COSTA RICA (CNN) -- An earthquake with a magnitude of 7.6 struck the northwest coast of Costa Rica on Wednesday, resulting in the death of at least one person, officials said.
The quake struck Costa Rica's Nicoya Peninsula, on the Pacific coast about 87 miles west of the capital, San Jose. It was centered more than 28 miles deep. The U.S. Geological Survey originally measured the quake at magnitude 7.9, but later revised it downward.
At least one person died during the quake, Costa Rica's National Emergency Commission reported. The victim was a woman in the northwestern town of Filadelfia who suffered a heart attack believed to be a result of the shock of the quake, said Jesus Escalona of the Costa Rican Red Cross. The woman was in her 50s.
The earthquake did not generate any aftershocks, said Julie Dutton of the USGS. She said the agency has received reports of some damage.
The epicenter was six miles from the city of Hojancha.
"It started out pretty mild, but then it really got going," said Bill Root, owner of a hotel in Samara, also near the epicenter. "It was a very strong earthquake. Everything was falling off the shelves and the ground was rolling."
In a televised address Wednesday afternoon, Costa Rican President Laura Chinchilla urged residents to remain calm and said no serious damage had been reported.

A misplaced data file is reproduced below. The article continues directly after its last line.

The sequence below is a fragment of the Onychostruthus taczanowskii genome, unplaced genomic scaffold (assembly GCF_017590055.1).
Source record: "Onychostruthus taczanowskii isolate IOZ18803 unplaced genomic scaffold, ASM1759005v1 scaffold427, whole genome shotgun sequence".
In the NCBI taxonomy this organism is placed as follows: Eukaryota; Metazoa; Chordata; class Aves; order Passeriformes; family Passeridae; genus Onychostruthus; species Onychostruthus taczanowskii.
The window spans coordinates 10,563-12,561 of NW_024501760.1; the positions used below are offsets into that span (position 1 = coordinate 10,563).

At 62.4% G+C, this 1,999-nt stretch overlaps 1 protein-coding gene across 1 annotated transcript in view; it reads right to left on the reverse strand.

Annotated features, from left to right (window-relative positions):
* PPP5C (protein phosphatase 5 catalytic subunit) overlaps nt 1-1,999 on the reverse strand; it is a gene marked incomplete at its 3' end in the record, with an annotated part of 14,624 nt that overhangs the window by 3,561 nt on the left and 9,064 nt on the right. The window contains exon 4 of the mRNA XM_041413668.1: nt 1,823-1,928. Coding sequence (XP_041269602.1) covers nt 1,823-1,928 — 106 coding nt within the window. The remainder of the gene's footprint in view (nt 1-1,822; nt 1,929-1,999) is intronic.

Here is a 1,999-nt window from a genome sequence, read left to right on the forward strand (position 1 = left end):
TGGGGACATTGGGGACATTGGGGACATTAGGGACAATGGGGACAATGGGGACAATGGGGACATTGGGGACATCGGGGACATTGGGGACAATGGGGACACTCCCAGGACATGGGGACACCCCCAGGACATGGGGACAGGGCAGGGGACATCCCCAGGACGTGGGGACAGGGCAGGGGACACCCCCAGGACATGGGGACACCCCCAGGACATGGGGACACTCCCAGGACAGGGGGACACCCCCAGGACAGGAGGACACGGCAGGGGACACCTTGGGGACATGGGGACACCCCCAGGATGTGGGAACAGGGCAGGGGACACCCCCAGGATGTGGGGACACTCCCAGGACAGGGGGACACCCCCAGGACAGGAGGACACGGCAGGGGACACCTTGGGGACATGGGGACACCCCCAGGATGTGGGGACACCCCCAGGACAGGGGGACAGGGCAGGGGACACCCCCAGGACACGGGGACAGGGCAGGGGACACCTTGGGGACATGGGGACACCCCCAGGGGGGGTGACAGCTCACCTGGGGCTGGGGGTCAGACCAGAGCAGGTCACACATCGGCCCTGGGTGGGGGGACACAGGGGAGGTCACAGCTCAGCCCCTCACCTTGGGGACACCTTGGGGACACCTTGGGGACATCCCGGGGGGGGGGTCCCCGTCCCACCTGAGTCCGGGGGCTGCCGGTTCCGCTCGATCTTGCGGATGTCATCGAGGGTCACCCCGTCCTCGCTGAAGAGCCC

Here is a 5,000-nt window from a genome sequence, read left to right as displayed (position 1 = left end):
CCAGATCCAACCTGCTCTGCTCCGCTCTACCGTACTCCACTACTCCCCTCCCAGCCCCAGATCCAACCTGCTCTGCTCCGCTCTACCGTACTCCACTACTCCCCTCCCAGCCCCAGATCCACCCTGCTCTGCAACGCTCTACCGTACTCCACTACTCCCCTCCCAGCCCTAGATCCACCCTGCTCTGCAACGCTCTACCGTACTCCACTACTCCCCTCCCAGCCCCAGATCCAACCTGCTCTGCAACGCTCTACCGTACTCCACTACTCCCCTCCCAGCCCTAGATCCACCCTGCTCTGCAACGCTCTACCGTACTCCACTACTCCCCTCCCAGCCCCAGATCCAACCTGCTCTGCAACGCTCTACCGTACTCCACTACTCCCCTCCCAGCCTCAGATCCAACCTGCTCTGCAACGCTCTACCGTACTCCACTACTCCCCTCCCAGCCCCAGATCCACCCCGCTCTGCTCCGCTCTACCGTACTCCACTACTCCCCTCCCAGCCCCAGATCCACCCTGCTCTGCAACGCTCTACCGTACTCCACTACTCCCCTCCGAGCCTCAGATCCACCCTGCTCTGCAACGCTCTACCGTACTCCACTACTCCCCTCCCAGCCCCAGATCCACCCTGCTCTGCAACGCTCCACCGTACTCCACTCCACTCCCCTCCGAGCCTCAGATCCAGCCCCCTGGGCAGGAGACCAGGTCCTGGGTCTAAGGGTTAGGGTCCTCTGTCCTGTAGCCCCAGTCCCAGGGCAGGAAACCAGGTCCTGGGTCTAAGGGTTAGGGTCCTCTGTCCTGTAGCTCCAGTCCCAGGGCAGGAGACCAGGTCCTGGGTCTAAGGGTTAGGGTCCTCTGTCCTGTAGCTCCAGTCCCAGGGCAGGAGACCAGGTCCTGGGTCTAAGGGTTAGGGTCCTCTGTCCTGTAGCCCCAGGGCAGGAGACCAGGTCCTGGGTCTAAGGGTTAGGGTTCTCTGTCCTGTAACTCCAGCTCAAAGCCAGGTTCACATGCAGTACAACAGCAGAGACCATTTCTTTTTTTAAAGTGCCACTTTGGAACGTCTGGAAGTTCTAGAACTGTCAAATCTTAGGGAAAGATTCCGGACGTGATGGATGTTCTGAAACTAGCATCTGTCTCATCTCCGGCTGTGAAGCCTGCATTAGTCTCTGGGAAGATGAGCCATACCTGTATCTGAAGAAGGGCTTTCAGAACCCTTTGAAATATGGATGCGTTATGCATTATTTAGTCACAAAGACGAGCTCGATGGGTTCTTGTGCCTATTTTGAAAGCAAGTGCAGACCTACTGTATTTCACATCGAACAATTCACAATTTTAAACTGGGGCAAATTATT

Costa Rica's National Emergency Commission reported debris on roads, electrical outages and some structural damage in homes, especially on the Nicoya Peninsula, about 14 kilometers (8 miles) from the epicenter.
Red Cross ambulances evacuated patients from two damaged hospitals, said Enrique Guevara, a spokesman for the Red Cross in the Americas.
Hours after the quake, authorities canceled all tsunami warnings and watches. CNN affiliate Teletica showed people streaming out of buildings when the earthquake hit.
Telephone service was knocked out in cities near the epicenter, Teletica reported. The station showed photos submitted by viewers of a partially collapsed bridge over the Rio Sucio and a landslide on a highway. Other photos showed floors littered with merchandise inside of stores and homes with minor damages.
"It's unnerving when solid concrete beneath you is shaking from side to side. It was pretty scary," said David Boddinger, editor of the English-language Tico Times in San Jose.
Seismologists have been predicting a strong quake in that area for years now, and Costa Ricans were wondering if this was the big one, he said.